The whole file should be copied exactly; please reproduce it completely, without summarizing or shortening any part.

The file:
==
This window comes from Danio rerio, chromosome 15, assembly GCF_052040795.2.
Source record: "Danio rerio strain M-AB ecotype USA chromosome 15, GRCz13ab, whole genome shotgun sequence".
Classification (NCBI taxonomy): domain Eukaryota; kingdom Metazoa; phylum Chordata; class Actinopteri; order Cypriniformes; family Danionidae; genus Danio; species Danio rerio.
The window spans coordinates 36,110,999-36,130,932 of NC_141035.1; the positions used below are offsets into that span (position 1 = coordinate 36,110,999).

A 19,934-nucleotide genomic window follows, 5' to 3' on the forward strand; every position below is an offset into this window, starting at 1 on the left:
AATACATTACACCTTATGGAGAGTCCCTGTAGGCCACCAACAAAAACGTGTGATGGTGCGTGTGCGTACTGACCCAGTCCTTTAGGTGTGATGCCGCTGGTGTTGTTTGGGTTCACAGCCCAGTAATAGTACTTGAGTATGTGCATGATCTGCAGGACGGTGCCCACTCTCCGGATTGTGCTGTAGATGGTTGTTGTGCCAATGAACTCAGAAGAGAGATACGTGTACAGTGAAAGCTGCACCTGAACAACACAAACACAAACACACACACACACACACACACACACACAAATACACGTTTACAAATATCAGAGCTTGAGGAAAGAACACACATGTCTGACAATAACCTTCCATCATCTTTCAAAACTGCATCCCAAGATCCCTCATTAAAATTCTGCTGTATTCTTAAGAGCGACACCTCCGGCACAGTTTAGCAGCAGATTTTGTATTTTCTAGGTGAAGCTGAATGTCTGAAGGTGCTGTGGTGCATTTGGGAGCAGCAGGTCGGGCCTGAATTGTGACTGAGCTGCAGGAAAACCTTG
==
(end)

This window comes from Danio rerio, chromosome 15, assembly GCF_052040795.2.
Source record: "Danio rerio strain M-AB ecotype USA chromosome 15, GRCz13ab, whole genome shotgun sequence".
Classification (NCBI taxonomy): domain Eukaryota; kingdom Metazoa; phylum Chordata; class Actinopteri; order Cypriniformes; family Danionidae; genus Danio; species Danio rerio.
The window spans coordinates 36,110,999-36,130,932 of NC_141035.1; the positions used below are offsets into that span (position 1 = coordinate 36,110,999).

A 19,934-nucleotide genomic window follows, 5' to 3' on the forward strand; every position below is an offset into this window, starting at 1 on the left:
AATACATTACACCTTATGGAGAGTCCCTGTAGGCCACCAACAAAAACGTGTGATGGTGCGTGTGCGTACTGACCCAGTCCTTTAGGTGTGATGCCGCTGGTGTTGTTTGGGTTCACAGCCCAGTAATAGTACTTGAGTATGTGCATGATCTGCAGGACGGTGCCCACTCTCCGGATTGTGCTGTAGATGGTTGTTGTGCCAATGAACTCAGAAGAGAGATACGTGTACAGTGAAAGCTGCACCTGAACAACACAAACACAAACACACACACACACACACACACACACACAAATACACGTTTACAAATATCAGAGCTTGAGGAAAGAACACACATGTCTGACAATAACCTTCCATCATCTTTCAAAACTGCATCCCAAGATCCCTCATTAAAATTCTGCTGTATTCTTAAGAGCGACACCTCCGGCACAGTTTAGCAGCAGATTTTGTATTTTCTAGGTGAAGCTGAATGTCTGAAGGTGCTGTGGTGCATTTGGGAGCAGCAGGTCGGGCCTGAATTGTGACTGAGCTGCAGGAAAACCTTG